Further, co-marketing in the sense of multi-destination travel also becomes possible. Nearby destinations benefit, by sharing resources and visitors. Improved profitability will attract investment to further develop these destinations.

Edmund Bartlett, with his push for the single Caricom visa is a potential example of how the actions of a political leader in one country might deliver benefits to its neighbours. When Mr. Bartlett presents his idea, he knows there will be benefits for Jamaica but he also is aware that nearby countries will also benefit. It is the collective benefit that makes the whole greater than the sum of its parts. The opportunities that a single Caricom visa present for co-promotion are, literally, unlimited. Near things are not only related but now could become a range of products that can be packaged to co-promote. Let's hope this idea receives wider support and soon becomes a reality.

Until fairly recently, when a visitor landed in Saint Lucia, for instance, they probably weren't thinking about neighbouring Saint Vincent or Martinique. The visitor had been captured and would be jealously guarded. But, in today's world, visitors are seeking out ways to explore as well as more fulfilling experiences. Co-promotion can enable this thinking and entice visitors to venture into these nearby places and spread the benefits around.

In this context, hotel chains with properties in two locations may be able to co-promote a stay in each place. The longer stay encourages visitors to spend a little more, interact more with local services and, importantly, reduce carbon load from medium haul flights. Maybe airbnb or vrbo could try this too.

Publication of news articles, by news outlets acting in their own (or perceived local) interest, is another way that events in one country may impact on neighbours. As stated earlier, the conditions that each country or island are acting within are similar for all countries. Indeed, the broadcasting of an event, or idea, will be noticed by nearby citizens of other countries as well.

They may be attracted to attend the event, or be inspired to host a similar event in their own country. Like the idea of a 'Carnival' in one country has become known as a way for all islands to attract visitors. Near things are not only related but they are also similar. Visitors may be attracted to one or another and easing of restrictions makes intra-regional travel more possible.

It is clear that impacts that reach across international borders. Yet, these 'borders' are human constructs. Humans built them and humans also need to see them in their true context. That near things are 'more related than distant things'. The major difference between citizens or, indeed, the beach, in one country or another, is the name of the country. Otherwise they are, from the traveller's perspective, nearly the same. International travel has, in reality, erased borders. Tourism promotion, with the similar seascapes depicted in almost identical ways, has nearly removed visual differences. With a look and feel almost the same, people might be excused for not knowing about differences. Now, within the timespan of only a few hours even distant things have become more closely related.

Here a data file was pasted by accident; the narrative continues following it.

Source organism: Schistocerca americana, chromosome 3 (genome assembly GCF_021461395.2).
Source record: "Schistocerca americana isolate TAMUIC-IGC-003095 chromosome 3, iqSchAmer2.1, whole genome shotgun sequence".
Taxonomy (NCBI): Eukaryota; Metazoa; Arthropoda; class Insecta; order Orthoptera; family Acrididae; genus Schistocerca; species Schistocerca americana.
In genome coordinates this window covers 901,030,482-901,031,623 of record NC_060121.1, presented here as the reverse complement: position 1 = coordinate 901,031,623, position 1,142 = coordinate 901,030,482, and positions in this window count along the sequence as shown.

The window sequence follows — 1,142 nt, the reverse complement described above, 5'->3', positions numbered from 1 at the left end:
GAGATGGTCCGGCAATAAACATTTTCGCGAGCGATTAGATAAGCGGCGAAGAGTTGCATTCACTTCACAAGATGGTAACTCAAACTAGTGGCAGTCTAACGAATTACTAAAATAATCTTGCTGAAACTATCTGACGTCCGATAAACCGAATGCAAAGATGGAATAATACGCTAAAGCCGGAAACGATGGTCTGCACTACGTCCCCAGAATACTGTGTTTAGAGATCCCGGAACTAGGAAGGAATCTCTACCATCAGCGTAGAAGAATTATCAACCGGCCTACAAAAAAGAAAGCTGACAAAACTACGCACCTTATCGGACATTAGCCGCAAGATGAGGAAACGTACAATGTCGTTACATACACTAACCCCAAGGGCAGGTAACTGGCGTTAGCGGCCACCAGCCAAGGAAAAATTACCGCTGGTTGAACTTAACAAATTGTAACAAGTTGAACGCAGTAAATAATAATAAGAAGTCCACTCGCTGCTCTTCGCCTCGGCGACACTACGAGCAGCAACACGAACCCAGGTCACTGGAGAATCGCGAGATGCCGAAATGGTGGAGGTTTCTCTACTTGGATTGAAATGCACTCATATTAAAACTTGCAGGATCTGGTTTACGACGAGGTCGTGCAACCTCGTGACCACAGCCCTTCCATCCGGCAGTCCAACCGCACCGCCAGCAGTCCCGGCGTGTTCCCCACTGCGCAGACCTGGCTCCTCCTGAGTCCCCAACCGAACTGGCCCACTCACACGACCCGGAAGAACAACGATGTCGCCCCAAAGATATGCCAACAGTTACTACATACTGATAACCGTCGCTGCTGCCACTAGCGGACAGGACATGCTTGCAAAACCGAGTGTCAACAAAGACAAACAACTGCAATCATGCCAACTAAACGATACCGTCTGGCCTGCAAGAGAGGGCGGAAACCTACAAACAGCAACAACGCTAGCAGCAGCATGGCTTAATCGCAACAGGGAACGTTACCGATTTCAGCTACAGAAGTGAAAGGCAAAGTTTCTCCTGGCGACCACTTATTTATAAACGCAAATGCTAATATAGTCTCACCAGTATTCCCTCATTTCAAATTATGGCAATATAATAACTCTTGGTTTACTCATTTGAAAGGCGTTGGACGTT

However, the harnessing of collective ideas into actions and the benefits that might bring remain elusive. Even considering the close proximity of most Caribbean island nations, there does seem to be the insularity that each desti-nation has an obligation to 'protect' itself from threats this proximity might bring. In reality, the threats are minimal, most of them being 'perceived threats', such as barely visible competitive advantages or outdated notions of cultural inferiority.

In this scenario, it is old modes of thinking that are blocking new paths to progress. The old modes may need to be discarded, or at least adapted to new realities. Revising the context opens new possibilities for people to offer new products or services. There are also benefits to collective action, the idea of which seems 'yet to be perceived'. The power of 'united we stand' has yet to reach widespread awareness in regional thinking. Caribbean destinations are competing in a worldwide marketplace.

Further to this notion about co-promoting, the idea of integrating nearby countries (ie: bringing them closer) by adopting unified transportation policies is an important pillar in delivering social and economic benefits across borders. Uniting similar peoples in nearby places. Reaching across borders to develop markets or promotions that build on bringing benefits to people more widely. Deliver ways to allow visitors a chance to experience local diversity for themselves. In fact, in our more interconnected world, the idea of breaking with past 'insularity' might actually be a powerful way to attract. Why? Many visitors will take advantage of being more enabled to freely move around.

Improving transportation, easing of restrictions and co-promotion, as a bundle, provide a solid platform on which to develop tourism in the entire region. Related things, in this context, form the basis for marketing in a more powerful way.

Hopefully collective action, such as that undertaken by OECS countries to co-promote will eventually filter into the consciousness of nearby politicians is something to wish for, and to push for. Each one knows what the other is doing but how they bring this knowledge into becoming the more cohesive whole is what really matters. Better sooner than later.